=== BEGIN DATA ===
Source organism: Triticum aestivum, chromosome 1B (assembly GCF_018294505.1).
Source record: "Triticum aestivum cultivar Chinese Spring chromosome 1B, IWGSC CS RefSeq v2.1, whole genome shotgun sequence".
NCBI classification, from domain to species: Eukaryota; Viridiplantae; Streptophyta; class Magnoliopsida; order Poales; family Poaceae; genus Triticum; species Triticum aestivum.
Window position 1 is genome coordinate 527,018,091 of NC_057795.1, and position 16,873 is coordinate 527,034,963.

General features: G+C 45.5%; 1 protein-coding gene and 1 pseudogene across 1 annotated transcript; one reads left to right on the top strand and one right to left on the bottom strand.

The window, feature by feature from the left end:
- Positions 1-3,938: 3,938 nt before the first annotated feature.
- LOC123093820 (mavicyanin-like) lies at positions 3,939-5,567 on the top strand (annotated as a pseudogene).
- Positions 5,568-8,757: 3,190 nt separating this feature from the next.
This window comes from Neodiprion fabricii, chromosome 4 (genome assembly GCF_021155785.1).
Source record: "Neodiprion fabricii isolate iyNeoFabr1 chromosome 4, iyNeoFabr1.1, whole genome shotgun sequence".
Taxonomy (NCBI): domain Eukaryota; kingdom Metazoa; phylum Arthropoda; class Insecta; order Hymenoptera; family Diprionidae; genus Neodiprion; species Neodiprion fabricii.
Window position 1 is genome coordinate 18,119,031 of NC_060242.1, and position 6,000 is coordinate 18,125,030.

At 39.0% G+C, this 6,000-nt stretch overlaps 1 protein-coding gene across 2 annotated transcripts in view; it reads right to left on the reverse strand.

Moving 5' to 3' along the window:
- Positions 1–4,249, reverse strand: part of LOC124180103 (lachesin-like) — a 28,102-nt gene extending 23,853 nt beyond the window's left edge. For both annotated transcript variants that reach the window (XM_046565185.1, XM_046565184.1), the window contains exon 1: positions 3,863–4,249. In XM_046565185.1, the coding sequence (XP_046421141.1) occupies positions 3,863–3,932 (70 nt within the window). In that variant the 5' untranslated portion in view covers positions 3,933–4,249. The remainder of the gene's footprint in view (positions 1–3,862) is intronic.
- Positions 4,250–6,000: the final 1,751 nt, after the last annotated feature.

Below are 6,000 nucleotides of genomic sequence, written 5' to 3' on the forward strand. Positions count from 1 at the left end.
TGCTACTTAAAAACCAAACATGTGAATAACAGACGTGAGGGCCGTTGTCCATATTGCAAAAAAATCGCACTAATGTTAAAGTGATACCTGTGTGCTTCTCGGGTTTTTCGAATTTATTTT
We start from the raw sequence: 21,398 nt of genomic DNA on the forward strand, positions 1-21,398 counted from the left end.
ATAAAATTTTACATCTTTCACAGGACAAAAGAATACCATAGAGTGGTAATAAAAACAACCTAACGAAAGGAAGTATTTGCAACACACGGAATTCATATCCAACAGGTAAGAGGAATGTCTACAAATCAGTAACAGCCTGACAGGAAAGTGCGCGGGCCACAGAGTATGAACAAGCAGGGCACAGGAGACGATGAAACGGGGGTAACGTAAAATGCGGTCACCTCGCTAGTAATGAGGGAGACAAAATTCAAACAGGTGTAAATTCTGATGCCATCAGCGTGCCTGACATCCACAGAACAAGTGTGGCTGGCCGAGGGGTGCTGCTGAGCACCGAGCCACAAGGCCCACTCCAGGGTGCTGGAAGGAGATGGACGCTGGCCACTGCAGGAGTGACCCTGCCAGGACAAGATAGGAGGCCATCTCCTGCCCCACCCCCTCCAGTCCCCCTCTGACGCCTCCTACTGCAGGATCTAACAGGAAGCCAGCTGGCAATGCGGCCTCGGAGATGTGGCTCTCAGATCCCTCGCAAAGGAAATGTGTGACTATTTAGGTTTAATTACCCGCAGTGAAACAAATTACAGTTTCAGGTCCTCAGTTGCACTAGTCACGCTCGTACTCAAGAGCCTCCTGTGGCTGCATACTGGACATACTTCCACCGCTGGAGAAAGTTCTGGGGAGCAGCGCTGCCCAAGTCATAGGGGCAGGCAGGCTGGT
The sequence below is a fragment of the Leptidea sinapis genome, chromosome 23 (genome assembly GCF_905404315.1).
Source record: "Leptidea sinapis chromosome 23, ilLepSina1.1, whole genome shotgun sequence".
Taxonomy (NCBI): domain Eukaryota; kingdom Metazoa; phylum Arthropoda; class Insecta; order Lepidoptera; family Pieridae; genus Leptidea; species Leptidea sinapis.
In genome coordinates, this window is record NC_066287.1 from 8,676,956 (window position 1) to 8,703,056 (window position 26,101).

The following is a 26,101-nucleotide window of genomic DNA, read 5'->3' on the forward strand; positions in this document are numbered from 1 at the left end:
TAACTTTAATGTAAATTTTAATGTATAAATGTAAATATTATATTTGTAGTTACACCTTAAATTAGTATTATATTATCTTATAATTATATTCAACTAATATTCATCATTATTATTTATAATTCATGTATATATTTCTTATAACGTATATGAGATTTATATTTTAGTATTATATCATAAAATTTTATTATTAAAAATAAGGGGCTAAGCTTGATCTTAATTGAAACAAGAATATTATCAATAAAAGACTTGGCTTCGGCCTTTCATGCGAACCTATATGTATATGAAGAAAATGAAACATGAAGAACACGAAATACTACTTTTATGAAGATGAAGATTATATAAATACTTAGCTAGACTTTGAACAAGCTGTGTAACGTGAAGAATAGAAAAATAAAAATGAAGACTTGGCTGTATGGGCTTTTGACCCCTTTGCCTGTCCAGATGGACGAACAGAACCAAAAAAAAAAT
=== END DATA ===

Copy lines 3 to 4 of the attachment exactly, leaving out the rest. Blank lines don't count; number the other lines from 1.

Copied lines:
NCBI classification, from domain to species: Eukaryota; Viridiplantae; Streptophyta; class Magnoliopsida; order Poales; family Poaceae; genus Triticum; species Triticum aestivum.
Window position 1 is genome coordinate 527,018,091 of NC_057795.1, and position 16,873 is coordinate 527,034,963.